minority women. Local Economy, 21(2), 211–218.
Strouse, S. (2014). Collage: Integrating the torn
pieces. In B. Thompson & R. Neimeyer (Eds.),
Grief and the expressive arts: Practices for creating
meaning (pp.187–197). New York: Routledge
Szto, P., Furman, R. & Langer, C. (2005). Poetry and
photography: An exploration into expressive/
creative qualitative research. Qualitative Social Work,
4(2), 135–156. doi:10.1177/1473325005052390
Tommy’s. (2020). Statistics about stillbirth. Retrieved
Vaikla-Poldma, T. (2003). An investigation of learning
and teaching processes in an interior design
class: An interpretive and contextual Inquiry.
(Unpublished doctoral thesis). McGill University,
Montreal, Canada.
Vais, A. & Kean, L. (2015). Stillbirth in the UK:
Current trends, investigation and opportunities
for prevention. Obstetrics, Gynaecology & Reproductive Medicine, 25(6), 160–166. doi:10.1016/j.
Vacchelli, E. (2018). Embodiment in qualitative
research: Collage making with migrant, refugee
and asylum seeking women. Qualitative Research,
18(2), 171–190. doi:10.1177/1468794117708008
Waheed, W., Hughes-Morley, A., Woodham, A. et
al. (2015). Overcoming barriers to recruiting
ethnic minorities to mental health research:
A typology of recruitment strategies. BMC Psychiatry, 15(101) 1–11. doi:10.1186/s12888-015-
Washington, O.G.M. & Moxley, D.P. (2008). Telling
my story: From narrative to exhibit in illuminating the lived experience of homelessness among older African American women.
Journal of Health Psychology, 13(2), 154–165.
Webb, N.B. (2003). Play and expressive therapies to help bereaved children: Individual,
family, and group treatment. Smith College
Studies in Social Work, 73(3), 405–422.
Willer, E.K., Droser, V.A., Hoyt, K.D. et al. (2018). A
visual narrative analysis of children’s baby loss
remembrance drawings. Journal of Family Communication, 18(2), 153–169. doi:10.1080/15267431.
Woodall, A., Morgan, C., Sloan, C. & Howard, L.
(2010). Barriers to participation in mental health
research: Are there specific gender, ethnicity and
age related barriers? BMC Psychiatry, 10(103)
1–10. doi:10.1186/1471-244X-10-103

Permalink -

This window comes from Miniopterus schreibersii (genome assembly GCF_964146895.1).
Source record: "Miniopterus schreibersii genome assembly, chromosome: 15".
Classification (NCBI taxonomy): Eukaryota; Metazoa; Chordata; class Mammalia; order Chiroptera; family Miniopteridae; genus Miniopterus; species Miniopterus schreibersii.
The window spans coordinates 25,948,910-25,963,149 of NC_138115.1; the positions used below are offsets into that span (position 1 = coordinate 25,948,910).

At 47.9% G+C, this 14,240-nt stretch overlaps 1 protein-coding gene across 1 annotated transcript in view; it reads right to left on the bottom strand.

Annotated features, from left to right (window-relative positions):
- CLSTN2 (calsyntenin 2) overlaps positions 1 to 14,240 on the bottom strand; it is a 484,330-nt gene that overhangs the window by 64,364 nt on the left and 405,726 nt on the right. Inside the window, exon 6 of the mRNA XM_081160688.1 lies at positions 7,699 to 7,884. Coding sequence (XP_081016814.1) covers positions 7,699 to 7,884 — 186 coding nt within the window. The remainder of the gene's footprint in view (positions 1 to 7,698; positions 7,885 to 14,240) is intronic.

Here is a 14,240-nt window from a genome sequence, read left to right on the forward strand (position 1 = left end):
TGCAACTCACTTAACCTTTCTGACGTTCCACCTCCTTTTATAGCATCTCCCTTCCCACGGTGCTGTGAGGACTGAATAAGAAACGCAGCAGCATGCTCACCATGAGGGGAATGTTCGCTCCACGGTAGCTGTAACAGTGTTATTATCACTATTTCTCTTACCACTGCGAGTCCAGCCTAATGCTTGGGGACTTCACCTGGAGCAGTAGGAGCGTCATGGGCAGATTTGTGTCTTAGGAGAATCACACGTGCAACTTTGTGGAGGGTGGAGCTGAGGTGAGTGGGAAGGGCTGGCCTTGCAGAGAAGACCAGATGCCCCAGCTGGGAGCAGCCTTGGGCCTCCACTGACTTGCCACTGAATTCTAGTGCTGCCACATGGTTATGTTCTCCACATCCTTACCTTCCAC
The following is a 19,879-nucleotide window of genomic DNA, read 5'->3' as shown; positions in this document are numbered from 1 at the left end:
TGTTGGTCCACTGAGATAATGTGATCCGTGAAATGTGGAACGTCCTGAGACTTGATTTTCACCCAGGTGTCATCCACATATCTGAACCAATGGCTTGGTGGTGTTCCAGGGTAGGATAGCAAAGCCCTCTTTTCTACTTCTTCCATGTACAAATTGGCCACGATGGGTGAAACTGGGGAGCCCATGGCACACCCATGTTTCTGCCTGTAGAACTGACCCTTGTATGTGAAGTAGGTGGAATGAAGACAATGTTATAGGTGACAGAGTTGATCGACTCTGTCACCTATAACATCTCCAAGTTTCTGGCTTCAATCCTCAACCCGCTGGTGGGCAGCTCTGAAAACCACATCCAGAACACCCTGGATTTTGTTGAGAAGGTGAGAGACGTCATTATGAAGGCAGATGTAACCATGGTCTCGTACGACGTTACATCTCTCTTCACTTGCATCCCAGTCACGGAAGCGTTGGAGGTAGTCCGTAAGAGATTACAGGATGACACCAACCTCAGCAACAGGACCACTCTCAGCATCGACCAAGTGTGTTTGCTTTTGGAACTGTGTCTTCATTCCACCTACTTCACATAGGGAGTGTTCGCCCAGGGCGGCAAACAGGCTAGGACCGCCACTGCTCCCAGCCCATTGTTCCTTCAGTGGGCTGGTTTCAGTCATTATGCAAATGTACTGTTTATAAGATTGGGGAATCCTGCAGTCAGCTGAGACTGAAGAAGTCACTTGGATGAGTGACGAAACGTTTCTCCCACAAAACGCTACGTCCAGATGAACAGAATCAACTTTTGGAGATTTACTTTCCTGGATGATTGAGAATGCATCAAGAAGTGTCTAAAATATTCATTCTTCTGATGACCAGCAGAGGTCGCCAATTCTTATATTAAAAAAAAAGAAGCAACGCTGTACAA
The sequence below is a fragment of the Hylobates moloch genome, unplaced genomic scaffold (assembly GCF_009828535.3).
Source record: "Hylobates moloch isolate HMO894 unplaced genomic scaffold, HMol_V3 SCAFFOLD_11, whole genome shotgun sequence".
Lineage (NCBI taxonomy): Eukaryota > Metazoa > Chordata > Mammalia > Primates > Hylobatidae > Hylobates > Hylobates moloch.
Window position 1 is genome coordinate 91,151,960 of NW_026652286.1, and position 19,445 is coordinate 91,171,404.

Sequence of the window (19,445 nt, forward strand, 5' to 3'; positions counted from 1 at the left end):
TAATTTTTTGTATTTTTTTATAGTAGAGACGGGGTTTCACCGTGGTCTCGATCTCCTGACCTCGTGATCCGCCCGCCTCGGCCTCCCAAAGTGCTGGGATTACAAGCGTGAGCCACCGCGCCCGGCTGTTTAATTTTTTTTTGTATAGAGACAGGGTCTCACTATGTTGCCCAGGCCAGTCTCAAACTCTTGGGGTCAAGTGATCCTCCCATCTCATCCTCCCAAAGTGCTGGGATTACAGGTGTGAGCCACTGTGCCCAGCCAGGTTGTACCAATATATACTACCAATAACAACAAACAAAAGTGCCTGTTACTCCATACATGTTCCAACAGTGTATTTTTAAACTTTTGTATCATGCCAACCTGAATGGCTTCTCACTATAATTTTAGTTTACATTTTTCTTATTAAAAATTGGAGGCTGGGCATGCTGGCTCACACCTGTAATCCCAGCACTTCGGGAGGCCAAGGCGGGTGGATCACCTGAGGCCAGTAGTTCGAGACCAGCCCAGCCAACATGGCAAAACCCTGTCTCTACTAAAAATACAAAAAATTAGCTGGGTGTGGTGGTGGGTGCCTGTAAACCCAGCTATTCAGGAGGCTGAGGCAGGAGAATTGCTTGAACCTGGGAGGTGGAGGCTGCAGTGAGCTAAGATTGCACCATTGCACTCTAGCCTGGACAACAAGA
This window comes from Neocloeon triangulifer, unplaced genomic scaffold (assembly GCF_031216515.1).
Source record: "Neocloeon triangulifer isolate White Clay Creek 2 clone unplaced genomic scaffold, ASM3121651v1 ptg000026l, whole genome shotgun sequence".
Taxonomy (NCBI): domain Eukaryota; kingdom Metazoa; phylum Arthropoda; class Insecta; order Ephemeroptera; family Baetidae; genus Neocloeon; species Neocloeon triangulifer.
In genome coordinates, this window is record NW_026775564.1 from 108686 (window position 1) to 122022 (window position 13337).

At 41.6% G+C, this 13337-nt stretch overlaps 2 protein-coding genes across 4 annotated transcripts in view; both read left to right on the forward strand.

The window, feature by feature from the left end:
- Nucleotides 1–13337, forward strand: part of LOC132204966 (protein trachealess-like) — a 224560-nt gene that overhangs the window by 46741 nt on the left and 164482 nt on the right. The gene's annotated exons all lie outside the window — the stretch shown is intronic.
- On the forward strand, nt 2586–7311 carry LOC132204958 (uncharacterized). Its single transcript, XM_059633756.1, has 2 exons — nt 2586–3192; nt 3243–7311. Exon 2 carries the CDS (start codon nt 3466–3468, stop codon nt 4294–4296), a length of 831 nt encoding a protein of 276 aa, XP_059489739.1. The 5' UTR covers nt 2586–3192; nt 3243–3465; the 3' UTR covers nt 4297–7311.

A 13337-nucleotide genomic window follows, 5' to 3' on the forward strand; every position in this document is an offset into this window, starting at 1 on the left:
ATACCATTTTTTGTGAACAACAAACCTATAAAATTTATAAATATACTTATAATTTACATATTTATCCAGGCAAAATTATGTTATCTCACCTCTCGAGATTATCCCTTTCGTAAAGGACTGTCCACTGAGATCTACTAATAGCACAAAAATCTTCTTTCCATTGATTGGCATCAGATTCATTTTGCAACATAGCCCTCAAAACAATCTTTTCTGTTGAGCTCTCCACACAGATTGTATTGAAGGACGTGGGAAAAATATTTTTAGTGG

• 9
    total views
  • 14
    total downloads
  • 2
    views this month
  • 10
    downloads this month

Export as

Related outputs

The use of drama within midwifery education to facilitate the understanding of professional behaviour and values
Lawrence, J. and Wier, J. 2018. The use of drama within midwifery education to facilitate the understanding of professional behaviour and values. Midwifery. 59, pp. 59-61.
Enhancing knowledge and skills through the delivery of a bespoke neonatal resuscitation training programme in a developing country
Kayembe, F. and Wier, J. 2018. Enhancing knowledge and skills through the delivery of a bespoke neonatal resuscitation training programme in a developing country. Midwifery. 63, pp. 20-23.
Improving induction of labour for women through the development of a new pathway
Wier, J., Hinchey Beer, S. and Walker, L. 2018. Improving induction of labour for women through the development of a new pathway. British Journal of Midwifery. 26 (9), pp. 585-590.
Protecting the public: an investigation of midwives' perceptions of regulation and the regulator
Wier, J. 2017. Protecting the public: an investigation of midwives' perceptions of regulation and the regulator. Midwifery. 52, pp. 57-63.
Protecting the public: the current regulation of midwifery
Wier, J. 2015. Protecting the public: the current regulation of midwifery.
Protecting the public: the current regulation of midwifery
Wier, J. 2015. Protecting the public: the current regulation of midwifery.
Current perceptions of statutory supervision of midwifery: time for change
Wier, J. 2015. Current perceptions of statutory supervision of midwifery: time for change. British Journal of Midwifery. 23 (4), pp. 288-295.
Informed consent and the birth plan
Wier, J. 2008. Informed consent and the birth plan. The Practising Midwife. 11 (7), pp. 17-18.